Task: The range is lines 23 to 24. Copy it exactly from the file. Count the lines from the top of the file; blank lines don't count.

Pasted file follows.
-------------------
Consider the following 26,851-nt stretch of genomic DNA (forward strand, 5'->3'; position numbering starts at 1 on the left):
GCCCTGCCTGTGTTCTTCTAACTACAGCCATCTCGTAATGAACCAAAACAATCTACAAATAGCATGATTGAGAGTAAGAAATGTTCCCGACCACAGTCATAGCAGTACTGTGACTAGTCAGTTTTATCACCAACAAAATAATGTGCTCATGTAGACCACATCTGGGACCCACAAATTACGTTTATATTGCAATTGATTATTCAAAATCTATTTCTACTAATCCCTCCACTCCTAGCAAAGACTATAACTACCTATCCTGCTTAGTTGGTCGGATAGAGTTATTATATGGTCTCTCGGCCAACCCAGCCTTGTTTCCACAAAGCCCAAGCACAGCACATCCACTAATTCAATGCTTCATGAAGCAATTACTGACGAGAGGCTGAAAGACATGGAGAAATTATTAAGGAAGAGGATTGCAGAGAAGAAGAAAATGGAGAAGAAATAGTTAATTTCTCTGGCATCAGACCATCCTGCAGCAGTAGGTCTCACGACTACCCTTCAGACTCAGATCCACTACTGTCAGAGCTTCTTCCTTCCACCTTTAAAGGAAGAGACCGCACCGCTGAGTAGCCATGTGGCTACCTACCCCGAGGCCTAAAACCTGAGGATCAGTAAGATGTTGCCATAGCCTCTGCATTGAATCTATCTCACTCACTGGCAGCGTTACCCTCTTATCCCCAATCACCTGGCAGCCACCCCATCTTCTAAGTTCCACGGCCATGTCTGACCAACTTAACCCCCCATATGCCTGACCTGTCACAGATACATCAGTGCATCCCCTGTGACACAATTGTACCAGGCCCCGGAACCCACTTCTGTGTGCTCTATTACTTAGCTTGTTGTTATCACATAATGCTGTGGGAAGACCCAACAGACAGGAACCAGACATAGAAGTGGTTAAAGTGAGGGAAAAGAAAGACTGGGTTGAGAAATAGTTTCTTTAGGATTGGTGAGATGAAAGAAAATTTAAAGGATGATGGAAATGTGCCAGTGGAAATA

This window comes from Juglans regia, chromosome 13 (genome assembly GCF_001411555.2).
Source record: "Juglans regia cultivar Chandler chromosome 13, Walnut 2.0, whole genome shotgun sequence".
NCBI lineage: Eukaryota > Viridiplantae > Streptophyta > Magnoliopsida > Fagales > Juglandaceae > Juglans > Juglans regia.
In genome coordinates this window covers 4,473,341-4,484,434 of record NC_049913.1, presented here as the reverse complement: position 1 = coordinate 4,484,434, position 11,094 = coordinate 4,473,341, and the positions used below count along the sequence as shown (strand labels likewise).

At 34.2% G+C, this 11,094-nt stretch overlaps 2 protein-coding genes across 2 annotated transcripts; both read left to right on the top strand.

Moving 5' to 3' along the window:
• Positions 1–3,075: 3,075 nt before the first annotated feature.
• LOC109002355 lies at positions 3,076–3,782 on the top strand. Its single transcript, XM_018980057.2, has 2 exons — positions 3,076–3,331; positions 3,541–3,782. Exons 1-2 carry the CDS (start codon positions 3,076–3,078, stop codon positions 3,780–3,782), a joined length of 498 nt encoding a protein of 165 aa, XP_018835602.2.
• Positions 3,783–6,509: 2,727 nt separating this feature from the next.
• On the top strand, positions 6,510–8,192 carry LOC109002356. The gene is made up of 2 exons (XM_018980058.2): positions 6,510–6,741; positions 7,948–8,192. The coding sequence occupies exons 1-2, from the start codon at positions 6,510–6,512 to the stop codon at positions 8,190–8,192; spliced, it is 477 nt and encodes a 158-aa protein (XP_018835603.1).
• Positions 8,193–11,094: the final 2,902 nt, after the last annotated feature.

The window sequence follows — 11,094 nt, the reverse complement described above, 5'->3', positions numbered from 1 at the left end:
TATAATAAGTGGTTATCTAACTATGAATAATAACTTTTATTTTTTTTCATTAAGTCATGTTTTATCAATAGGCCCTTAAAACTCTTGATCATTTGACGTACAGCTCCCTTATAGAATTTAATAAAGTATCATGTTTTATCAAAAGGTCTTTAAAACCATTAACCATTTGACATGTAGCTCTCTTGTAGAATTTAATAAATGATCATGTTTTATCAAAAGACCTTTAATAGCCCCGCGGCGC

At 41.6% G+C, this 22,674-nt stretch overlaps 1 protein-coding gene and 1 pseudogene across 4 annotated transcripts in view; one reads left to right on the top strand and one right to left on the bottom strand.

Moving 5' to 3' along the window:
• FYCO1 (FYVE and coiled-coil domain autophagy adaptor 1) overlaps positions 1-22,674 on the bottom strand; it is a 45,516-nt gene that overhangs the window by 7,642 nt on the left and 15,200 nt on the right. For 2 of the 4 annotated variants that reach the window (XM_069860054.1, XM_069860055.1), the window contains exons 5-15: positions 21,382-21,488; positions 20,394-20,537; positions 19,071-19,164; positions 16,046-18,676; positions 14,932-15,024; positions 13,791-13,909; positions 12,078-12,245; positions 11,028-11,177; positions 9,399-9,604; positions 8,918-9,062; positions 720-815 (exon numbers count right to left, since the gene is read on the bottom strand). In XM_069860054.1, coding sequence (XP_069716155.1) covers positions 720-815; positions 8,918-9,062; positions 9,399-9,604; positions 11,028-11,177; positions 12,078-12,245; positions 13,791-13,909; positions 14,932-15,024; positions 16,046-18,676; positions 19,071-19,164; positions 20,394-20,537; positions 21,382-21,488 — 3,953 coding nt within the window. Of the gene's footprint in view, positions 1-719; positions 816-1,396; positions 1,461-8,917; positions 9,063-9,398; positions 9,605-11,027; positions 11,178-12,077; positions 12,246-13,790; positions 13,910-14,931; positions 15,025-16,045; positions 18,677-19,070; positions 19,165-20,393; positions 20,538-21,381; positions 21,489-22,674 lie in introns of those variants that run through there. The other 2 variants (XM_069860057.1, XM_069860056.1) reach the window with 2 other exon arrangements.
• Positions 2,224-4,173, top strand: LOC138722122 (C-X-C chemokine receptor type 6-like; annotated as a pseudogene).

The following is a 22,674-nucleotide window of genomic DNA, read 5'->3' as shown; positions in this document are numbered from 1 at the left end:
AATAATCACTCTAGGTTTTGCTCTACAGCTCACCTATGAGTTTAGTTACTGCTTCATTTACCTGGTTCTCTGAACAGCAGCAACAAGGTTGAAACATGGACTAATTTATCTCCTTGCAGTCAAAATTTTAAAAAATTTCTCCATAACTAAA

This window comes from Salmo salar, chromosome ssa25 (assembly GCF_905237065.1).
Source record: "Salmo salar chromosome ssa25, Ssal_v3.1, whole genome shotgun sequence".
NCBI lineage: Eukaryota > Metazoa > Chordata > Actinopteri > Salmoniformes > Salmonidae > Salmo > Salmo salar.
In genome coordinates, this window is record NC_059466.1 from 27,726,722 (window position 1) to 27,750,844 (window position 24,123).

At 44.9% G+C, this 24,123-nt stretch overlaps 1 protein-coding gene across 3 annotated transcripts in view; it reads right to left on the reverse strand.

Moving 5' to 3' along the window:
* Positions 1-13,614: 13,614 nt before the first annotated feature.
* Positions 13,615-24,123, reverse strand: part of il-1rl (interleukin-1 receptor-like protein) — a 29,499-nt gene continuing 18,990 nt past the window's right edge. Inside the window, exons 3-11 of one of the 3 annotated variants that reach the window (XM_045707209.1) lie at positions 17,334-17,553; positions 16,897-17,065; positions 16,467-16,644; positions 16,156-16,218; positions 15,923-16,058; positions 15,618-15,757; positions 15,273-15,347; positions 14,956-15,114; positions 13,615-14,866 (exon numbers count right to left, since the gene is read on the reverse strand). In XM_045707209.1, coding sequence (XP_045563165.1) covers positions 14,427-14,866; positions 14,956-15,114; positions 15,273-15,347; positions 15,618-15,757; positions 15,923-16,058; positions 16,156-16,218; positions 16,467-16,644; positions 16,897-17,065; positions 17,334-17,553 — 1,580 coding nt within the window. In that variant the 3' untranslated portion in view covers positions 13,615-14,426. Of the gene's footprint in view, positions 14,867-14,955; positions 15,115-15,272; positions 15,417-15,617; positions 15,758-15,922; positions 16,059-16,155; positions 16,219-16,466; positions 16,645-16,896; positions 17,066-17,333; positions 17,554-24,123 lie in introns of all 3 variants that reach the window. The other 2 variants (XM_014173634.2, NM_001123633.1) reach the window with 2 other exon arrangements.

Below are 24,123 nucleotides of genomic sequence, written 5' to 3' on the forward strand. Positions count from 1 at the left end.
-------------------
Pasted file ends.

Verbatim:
Source record: "Salmo salar chromosome ssa25, Ssal_v3.1, whole genome shotgun sequence".
NCBI lineage: Eukaryota > Metazoa > Chordata > Actinopteri > Salmoniformes > Salmonidae > Salmo > Salmo salar.